About the campaign

Funding: The Kiama Greens Council election campaign is fully funded by local members and local supporters. The Greens do not accept donations from companies or corporations and for local campaigns there is no funding provided by the NSW Greens.

Printing and other media matters: For the 2021 campaign, Kiama Greens have sourced 800mm x 500mm cardboard signs (core flutes) for poling booths and supporters’ front yards. At poling booths we will be using some normal recycled “issues” based signs from previous elections where they are related to Local Government matters.

We use recycled paper for all of our printed media and How to Vote cards.

Update (25th November) The restrictions on handing out of material at polling booths has meant that we have printed a small number of large format signs with a copy of the How To Vote recommendations for display to voters. Some of these have been printed on paper and stapled to old core-flutes and some have been printed on traditional core-flute material. We will ensure that these are recycled in some useful manner.

Policies: All of the policy statements made during our campaign are locally developed. As a local group within the larger Greens organisation we have full autonomy over the organisation of our campaign and the ideas we present to the community.

Our candidates know that policy issues will only be acted on with the support of other Councillors and that the success of a Council depends on the ability of 9 Councillors to work together.

Elected Councillors who have been endorsed by the local group are never instructed to vote in a particular way by Greens NSW or indeed by our local group.

Some of our members have been actively involved in developing Greens NSW policies for State and Federal elections and we do not hesitate to use at a local level the experience and background that goes into that work.

In developing policy positions, we recognise that in many cases the Council is simply not able to do certain things which are outside its legislative role. However, a Council and Councillors should be willing to lobby State and Federal Governments to achieve outcomes that benefit residents, or to change legislation that allows greater freedom for Councils to act.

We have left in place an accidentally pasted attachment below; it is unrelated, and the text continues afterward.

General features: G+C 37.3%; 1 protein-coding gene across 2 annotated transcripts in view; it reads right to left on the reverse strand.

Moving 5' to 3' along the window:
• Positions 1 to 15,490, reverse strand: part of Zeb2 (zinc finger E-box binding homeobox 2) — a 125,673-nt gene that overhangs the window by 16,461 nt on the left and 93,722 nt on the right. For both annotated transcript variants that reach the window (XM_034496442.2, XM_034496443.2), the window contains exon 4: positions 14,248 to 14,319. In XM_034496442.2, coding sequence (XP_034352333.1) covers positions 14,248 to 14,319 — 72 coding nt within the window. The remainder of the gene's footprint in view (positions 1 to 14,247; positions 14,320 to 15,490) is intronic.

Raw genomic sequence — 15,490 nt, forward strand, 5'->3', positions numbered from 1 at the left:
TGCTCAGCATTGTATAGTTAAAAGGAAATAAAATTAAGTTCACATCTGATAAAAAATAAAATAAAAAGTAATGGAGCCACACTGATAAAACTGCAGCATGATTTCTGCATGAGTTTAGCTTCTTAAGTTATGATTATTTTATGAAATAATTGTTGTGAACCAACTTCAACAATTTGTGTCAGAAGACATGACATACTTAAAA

Preference¬†recommendations: Our HowToVote cards will provide some recommendations to voters as to how they might exercise their preference allocation. The Kiama Greens do not enter into “deals” with other groups for the exchange of preferences and we are in no way directed to allocate preferences by the larger Greens organisation. All such decisions are made by our local group members.

Political Parties and Local Government: During election campaigns we often hear the comments that “there is no role for political parties in local government” or “there is no role for ideology in local government”.

We disagree that being in a political party is necessarily a bad thing. We further question the way that the word “ideology” is used to suggest that Councillors are unable to consider matters on the merits of the case because of some “ideological fixation” that bypasses the facts.

In the case of Kiama Greens, we are a group of people who share a set of values and those values are shared very publicly. We are open with our agenda of things we would like to achieve. Too often the critics of parties in local government are members of political parties themselves but stand for election as “independents”. Indeed some have been known to be members of the State Executive of the party they belong to, parties that in other LGAs are actively standing candidates under the party banner.

It is important that the residents of Kiama know what values candidates will bring to their role as an elected representative. Too often we are criticised by others who have not made their values clear. Too often candidates spend much time criticising others and little time explaining and justifying their own policies.

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